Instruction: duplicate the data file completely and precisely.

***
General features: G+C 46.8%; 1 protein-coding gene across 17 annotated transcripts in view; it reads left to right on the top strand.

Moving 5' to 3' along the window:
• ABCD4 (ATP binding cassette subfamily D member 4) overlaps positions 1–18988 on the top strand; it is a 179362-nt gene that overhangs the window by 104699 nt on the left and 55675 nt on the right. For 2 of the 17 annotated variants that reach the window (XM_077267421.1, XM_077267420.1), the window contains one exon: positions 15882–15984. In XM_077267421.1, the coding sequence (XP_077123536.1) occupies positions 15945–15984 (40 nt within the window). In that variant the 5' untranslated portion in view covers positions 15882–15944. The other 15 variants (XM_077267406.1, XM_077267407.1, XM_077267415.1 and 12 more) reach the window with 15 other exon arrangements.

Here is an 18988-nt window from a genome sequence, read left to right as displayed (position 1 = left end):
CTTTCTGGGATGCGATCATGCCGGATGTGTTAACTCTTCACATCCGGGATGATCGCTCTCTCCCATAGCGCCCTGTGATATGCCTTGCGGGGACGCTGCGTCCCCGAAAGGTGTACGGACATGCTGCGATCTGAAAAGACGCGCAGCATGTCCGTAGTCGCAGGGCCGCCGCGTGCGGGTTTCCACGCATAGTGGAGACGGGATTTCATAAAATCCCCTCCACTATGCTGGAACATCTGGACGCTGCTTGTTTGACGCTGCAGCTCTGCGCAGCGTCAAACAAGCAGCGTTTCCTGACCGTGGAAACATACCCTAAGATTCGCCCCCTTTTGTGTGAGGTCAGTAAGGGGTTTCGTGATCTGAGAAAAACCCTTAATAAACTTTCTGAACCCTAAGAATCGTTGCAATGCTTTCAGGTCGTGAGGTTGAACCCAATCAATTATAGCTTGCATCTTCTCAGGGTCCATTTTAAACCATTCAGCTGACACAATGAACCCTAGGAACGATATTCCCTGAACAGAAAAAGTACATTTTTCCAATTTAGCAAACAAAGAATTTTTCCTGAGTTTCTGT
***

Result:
General features: G+C 46.8%; 1 protein-coding gene across 17 annotated transcripts in view; it reads left to right on the top strand.

Moving 5' to 3' along the window:
• ABCD4 (ATP binding cassette subfamily D member 4) overlaps positions 1–18988 on the top strand; it is a 179362-nt gene that overhangs the window by 104699 nt on the left and 55675 nt on the right. For 2 of the 17 annotated variants that reach the window (XM_077267421.1, XM_077267420.1), the window contains one exon: positions 15882–15984. In XM_077267421.1, the coding sequence (XP_077123536.1) occupies positions 15945–15984 (40 nt within the window). In that variant the 5' untranslated portion in view covers positions 15882–15944. The other 15 variants (XM_077267406.1, XM_077267407.1, XM_077267415.1 and 12 more) reach the window with 15 other exon arrangements.

Here is an 18988-nt window from a genome sequence, read left to right as displayed (position 1 = left end):
CTTTCTGGGATGCGATCATGCCGGATGTGTTAACTCTTCACATCCGGGATGATCGCTCTCTCCCATAGCGCCCTGTGATATGCCTTGCGGGGACGCTGCGTCCCCGAAAGGTGTACGGACATGCTGCGATCTGAAAAGACGCGCAGCATGTCCGTAGTCGCAGGGCCGCCGCGTGCGGGTTTCCACGCATAGTGGAGACGGGATTTCATAAAATCCCCTCCACTATGCTGGAACATCTGGACGCTGCTTGTTTGACGCTGCAGCTCTGCGCAGCGTCAAACAAGCAGCGTTTCCTGACCGTGGAAACATACCCTAAGATTCGCCCCCTTTTGTGTGAGGTCAGTAAGGGGTTTCGTGATCTGAGAAAAACCCTTAATAAACTTTCTGAACCCTAAGAATCGTTGCAATGCTTTCAGGTCGTGAGGTTGAACCCAATCAATTATAGCTTGCATCTTCTCAGGGTCCATTTTAAACCATTCAGCTGACACAATGAACCCTAGGAACGATATTCCCTGAACAGAAAAAGTACATTTTTCCAATTTAGCAAACAAAGAATTTTTCCTGAGTTTCTGT